In situ microbial volatilization of selenium in soils: A case history

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A pilot-scale field experiment has been conducted since 1990 to test the effectiveness of microbial volatilization in removing selenium (Se) from soils contaminated with agricultural drainage water. The experiment, in which only irrigation and aeration were employed to enhance microbial processes, was designed to measure all major Se fluxes, including not only selenium loss via volatilization, but also advection with infiltrating rainwater, evapotranspirative transport, and plant uptake. The goal was to account for the total Se mass balance and address questions as to the significance of microbial volatilization relative to other fluxes. Although data collected from 1990 to 1994 showed ... continued below

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6 pages

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Zawislanski, Peter T.; Benson, Sally M.; Jayaweera, Gamani R.; Wu, L. & Frankenberger, William T. January 2, 1999.

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Description

A pilot-scale field experiment has been conducted since 1990 to test the effectiveness of microbial volatilization in removing selenium (Se) from soils contaminated with agricultural drainage water. The experiment, in which only irrigation and aeration were employed to enhance microbial processes, was designed to measure all major Se fluxes, including not only selenium loss via volatilization, but also advection with infiltrating rainwater, evapotranspirative transport, and plant uptake. The goal was to account for the total Se mass balance and address questions as to the significance of microbial volatilization relative to other fluxes. Although data collected from 1990 to 1994 showed decreases of Se concentrations in the top soil, subsequent data demonstrated that advective Se fluxes due to rainwater infiltration and evapotranspiration are largely responsible for the observed changes. Se volatilization was measured to account for an annual loss of only about 1%, with volatilization rates decreasing significantly with time, presumably due to the depletion of soil organic carbon. The integrated results of this project demonstrate the advantages and even necessity of an inter-disciplinary and multi-phase approach to evaluating the effectiveness of bioremediation strategies. Extreme caution needs to be taken in interpreting early results; long-term data collection and follow-up are indispensable.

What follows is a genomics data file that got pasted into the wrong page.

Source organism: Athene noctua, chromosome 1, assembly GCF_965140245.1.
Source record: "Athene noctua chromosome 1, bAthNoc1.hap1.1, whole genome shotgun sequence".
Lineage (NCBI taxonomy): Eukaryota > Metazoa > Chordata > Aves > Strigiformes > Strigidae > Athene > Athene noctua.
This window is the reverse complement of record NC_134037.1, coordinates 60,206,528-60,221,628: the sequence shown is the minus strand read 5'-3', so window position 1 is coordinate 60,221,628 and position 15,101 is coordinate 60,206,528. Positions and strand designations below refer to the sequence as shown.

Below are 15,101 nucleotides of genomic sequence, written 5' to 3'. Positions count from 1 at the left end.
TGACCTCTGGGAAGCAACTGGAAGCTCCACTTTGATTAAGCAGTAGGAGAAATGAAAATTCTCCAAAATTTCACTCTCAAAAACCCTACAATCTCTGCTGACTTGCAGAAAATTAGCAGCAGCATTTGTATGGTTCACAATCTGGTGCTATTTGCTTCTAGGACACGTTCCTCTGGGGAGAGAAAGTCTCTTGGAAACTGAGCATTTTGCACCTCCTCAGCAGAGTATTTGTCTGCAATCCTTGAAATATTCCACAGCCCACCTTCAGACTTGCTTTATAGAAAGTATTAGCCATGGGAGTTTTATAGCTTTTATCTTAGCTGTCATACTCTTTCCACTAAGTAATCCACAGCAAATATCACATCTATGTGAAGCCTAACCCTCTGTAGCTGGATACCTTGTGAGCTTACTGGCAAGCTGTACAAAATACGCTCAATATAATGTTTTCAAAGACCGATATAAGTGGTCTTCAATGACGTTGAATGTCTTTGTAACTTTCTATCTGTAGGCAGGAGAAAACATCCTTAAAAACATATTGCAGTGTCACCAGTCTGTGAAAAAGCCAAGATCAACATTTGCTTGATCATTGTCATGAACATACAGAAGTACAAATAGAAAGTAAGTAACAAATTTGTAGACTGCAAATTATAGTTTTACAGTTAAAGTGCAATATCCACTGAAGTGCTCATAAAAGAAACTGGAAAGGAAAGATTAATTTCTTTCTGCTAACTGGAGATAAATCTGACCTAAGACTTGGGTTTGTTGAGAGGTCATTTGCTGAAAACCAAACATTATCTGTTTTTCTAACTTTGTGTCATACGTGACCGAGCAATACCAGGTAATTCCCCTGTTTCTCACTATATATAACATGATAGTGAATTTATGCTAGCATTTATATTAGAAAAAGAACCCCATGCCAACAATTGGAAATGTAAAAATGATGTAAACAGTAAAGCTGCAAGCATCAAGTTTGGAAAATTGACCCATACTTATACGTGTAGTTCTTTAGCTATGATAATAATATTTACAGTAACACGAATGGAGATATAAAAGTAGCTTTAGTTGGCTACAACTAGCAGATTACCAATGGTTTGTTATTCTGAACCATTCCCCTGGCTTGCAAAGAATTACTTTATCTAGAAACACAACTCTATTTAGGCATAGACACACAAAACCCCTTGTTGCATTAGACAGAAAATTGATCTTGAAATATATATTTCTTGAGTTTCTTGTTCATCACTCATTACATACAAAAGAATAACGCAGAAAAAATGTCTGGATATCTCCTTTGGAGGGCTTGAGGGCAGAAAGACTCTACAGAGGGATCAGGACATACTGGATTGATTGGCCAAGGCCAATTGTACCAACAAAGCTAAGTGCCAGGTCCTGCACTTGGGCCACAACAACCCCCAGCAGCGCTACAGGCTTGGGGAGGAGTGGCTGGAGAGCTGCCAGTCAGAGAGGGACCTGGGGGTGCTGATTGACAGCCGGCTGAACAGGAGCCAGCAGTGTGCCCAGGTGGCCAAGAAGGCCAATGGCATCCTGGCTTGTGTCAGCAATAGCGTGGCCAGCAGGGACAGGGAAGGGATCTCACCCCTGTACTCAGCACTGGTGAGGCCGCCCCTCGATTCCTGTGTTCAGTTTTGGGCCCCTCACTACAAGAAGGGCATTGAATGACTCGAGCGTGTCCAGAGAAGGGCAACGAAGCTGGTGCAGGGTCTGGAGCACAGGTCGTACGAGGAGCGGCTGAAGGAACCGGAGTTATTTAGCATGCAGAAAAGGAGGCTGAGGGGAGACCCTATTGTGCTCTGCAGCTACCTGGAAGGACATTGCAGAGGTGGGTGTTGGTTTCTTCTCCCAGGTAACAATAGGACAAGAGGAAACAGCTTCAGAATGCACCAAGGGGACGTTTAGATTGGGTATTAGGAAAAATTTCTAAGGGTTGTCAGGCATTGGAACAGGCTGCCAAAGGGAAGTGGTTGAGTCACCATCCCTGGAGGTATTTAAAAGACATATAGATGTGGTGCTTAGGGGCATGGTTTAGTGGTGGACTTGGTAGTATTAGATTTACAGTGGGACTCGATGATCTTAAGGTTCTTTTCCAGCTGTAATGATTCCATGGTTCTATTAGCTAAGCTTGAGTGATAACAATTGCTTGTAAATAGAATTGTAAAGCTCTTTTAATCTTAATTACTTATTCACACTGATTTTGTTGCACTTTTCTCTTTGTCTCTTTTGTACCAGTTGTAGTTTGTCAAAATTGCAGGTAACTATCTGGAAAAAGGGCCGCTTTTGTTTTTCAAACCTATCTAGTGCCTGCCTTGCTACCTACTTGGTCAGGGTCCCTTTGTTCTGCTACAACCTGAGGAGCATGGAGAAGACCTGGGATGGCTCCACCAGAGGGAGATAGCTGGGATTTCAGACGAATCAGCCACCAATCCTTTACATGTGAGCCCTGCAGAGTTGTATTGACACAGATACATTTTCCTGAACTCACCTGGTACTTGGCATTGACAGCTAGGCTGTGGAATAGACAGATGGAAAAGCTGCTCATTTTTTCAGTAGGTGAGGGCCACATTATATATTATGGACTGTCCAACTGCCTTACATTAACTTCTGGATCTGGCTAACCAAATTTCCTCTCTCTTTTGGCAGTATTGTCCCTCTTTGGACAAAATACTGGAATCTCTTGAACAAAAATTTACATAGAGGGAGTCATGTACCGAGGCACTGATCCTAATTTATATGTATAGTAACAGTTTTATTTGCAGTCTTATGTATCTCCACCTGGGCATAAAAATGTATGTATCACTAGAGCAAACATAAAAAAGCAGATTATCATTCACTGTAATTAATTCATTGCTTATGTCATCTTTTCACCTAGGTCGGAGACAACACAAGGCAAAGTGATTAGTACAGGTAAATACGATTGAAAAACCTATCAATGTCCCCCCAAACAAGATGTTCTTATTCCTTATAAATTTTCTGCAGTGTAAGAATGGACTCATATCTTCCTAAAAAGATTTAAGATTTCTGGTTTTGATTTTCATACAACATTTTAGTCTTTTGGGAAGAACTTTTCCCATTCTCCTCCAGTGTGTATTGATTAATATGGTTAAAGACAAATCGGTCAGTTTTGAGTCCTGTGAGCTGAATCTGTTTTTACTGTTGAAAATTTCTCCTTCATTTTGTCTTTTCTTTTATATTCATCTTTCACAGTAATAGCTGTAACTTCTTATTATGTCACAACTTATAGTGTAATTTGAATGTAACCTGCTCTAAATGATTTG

Physical Description

6 pages

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OSTI as DE00841051

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  • 5th International Symposium of the In-Situ and On-Site Bioremediation, San Diego, CA (US), 04/19/1999--04/21/1999

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  • Report No.: LBNL--44163
  • Grant Number: AC03-76SF00098
  • Office of Scientific & Technical Information Report Number: 841051
  • Archival Resource Key: ark:/67531/metadc788269

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Office of Scientific & Technical Information Technical Reports

Reports, articles and other documents harvested from the Office of Scientific and Technical Information.

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  • January 2, 1999

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  • Dec. 3, 2015, 9:30 a.m.

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  • Sept. 25, 2017, 4:08 p.m.

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Zawislanski, Peter T.; Benson, Sally M.; Jayaweera, Gamani R.; Wu, L. & Frankenberger, William T. In situ microbial volatilization of selenium in soils: A case history, article, January 2, 1999; Berkeley, California. (digital.library.unt.edu/ark:/67531/metadc788269/: accessed December 14, 2017), University of North Texas Libraries, Digital Library, digital.library.unt.edu; crediting UNT Libraries Government Documents Department.